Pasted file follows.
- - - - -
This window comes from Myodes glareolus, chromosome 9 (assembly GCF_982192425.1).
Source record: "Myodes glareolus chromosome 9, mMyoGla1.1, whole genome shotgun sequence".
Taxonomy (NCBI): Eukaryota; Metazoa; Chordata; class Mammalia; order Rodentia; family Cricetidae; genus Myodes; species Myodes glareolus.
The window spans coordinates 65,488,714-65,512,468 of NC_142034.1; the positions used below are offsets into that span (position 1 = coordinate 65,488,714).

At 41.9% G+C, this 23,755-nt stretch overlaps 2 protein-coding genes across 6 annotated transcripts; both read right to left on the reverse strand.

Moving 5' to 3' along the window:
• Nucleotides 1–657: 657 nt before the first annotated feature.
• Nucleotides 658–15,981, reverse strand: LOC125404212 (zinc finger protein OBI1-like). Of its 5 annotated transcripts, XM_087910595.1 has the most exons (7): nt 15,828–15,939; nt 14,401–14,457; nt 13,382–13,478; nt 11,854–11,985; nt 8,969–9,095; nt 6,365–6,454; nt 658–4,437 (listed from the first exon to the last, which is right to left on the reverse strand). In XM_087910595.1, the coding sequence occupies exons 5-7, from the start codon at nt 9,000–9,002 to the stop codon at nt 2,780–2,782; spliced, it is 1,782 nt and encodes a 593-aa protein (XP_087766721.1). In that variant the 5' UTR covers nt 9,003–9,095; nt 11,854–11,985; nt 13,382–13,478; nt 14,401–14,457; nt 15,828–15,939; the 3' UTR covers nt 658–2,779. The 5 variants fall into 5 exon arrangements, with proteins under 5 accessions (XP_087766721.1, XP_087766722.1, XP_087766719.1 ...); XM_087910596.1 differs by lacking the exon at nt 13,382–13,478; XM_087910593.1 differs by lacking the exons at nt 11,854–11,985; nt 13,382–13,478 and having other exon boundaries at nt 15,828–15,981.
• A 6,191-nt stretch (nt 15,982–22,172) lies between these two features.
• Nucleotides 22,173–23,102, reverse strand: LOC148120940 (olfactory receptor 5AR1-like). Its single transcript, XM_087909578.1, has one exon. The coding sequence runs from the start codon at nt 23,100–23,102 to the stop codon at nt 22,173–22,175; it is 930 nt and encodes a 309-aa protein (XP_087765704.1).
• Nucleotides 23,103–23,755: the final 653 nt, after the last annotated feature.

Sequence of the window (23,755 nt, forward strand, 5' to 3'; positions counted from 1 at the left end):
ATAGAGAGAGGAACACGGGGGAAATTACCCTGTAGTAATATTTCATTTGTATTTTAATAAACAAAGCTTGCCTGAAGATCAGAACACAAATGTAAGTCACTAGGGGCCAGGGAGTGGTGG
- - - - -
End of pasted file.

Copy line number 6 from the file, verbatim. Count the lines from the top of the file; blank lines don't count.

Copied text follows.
Moving 5' to 3' along the window: